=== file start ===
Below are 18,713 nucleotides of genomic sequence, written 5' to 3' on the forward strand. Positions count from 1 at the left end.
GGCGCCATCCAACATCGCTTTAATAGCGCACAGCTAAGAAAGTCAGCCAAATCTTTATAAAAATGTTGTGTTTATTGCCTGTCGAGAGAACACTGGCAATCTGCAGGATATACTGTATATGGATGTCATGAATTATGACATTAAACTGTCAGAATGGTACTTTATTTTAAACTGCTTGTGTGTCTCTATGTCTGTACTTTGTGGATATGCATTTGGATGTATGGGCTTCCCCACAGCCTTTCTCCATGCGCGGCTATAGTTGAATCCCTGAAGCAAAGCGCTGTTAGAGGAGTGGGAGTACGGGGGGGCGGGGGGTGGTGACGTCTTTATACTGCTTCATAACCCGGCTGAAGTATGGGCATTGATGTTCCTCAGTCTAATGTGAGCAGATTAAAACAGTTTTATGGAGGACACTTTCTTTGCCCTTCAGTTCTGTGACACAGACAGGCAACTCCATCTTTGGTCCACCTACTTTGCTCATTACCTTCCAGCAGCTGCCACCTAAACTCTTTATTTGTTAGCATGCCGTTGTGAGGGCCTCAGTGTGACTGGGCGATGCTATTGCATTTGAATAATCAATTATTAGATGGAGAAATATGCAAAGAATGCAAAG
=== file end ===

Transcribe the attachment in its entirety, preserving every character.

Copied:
Below are 18,713 nucleotides of genomic sequence, written 5' to 3' on the forward strand. Positions count from 1 at the left end.
GGCGCCATCCAACATCGCTTTAATAGCGCACAGCTAAGAAAGTCAGCCAAATCTTTATAAAAATGTTGTGTTTATTGCCTGTCGAGAGAACACTGGCAATCTGCAGGATATACTGTATATGGATGTCATGAATTATGACATTAAACTGTCAGAATGGTACTTTATTTTAAACTGCTTGTGTGTCTCTATGTCTGTACTTTGTGGATATGCATTTGGATGTATGGGCTTCCCCACAGCCTTTCTCCATGCGCGGCTATAGTTGAATCCCTGAAGCAAAGCGCTGTTAGAGGAGTGGGAGTACGGGGGGGCGGGGGGTGGTGACGTCTTTATACTGCTTCATAACCCGGCTGAAGTATGGGCATTGATGTTCCTCAGTCTAATGTGAGCAGATTAAAACAGTTTTATGGAGGACACTTTCTTTGCCCTTCAGTTCTGTGACACAGACAGGCAACTCCATCTTTGGTCCACCTACTTTGCTCATTACCTTCCAGCAGCTGCCACCTAAACTCTTTATTTGTTAGCATGCCGTTGTGAGGGCCTCAGTGTGACTGGGCGATGCTATTGCATTTGAATAATCAATTATTAGATGGAGAAATATGCAAAGAATGCAAAG